Let’s face it: we are two different movements for openness/replicability
It is time to accept that we already are two separate movements: open/replicable scientists who want to include identity politics and social justice in the work for increased openness or replicability, and open/replicable scientists who don’t.
Individuals and organisations focusing on open and/or replicable science without being part of justice oriented science do not have to be proponents of diversity and inclusion, but they can be. An example of this from the open source software movement is that the Linux Foundation employs a Code of Conduct (CoC) that strongly promotes diversity and inclusion. It is thus possible to be committed to, and even heavily engaged in, work toward improved diversity and inclusion (or other topics such as climate) while at the same time preferring to keep these topics out of the work for open and replicable science.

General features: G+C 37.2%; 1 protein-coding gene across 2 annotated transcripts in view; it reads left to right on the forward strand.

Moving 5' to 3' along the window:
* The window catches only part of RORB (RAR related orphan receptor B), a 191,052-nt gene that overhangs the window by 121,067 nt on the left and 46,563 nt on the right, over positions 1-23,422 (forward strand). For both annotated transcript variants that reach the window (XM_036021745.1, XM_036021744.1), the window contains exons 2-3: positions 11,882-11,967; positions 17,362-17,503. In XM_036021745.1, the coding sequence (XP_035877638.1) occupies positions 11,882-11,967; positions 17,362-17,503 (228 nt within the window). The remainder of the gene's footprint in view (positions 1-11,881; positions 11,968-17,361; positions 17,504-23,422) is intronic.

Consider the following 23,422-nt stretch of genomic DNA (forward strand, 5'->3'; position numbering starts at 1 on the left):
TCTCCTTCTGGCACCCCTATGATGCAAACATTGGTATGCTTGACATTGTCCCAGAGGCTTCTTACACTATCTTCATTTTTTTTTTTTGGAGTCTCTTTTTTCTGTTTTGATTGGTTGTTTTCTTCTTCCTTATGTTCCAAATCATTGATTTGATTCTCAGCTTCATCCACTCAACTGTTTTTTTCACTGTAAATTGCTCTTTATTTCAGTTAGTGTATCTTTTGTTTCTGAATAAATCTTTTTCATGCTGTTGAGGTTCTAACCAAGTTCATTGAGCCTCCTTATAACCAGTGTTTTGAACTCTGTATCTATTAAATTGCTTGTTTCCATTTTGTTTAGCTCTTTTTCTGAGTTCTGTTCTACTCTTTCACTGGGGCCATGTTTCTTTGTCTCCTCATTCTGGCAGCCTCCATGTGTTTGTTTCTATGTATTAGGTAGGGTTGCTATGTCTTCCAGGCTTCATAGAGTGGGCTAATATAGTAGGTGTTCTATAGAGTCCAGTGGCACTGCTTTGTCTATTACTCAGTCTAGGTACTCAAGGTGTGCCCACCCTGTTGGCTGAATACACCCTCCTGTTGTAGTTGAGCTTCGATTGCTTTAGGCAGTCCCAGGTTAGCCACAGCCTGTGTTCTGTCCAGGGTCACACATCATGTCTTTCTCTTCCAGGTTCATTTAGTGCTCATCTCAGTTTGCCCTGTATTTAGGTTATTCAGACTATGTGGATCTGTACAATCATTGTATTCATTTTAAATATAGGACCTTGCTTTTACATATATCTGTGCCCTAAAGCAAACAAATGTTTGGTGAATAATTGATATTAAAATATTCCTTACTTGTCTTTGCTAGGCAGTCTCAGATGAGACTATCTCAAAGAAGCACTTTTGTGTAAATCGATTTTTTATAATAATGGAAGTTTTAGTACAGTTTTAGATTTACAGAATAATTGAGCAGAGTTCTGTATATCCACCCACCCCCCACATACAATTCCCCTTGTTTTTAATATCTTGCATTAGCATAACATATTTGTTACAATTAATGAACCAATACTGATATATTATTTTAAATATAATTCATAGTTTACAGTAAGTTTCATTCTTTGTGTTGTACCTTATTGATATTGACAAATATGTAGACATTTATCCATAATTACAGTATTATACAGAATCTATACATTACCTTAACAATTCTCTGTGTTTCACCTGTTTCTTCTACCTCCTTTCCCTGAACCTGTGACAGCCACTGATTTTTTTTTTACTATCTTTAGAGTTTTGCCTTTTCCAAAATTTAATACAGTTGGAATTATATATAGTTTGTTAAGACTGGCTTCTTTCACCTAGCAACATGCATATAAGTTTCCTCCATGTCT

“The Free Software movement and the Open Source movement are today separate movements with different views and goals, although we can and do work together on some practical projects.”, Stallman wrote in Why “Free Software” is better than “Open Source”. I envision the same future for open and replicable science: we will continue to work together on projects where we have overlapping interests, but work separately on projects where a commitment to justice oriented science is needed. Not because we feel bad about each other or to avoid conflicts per se, but because we sometimes do have very different goals and methods.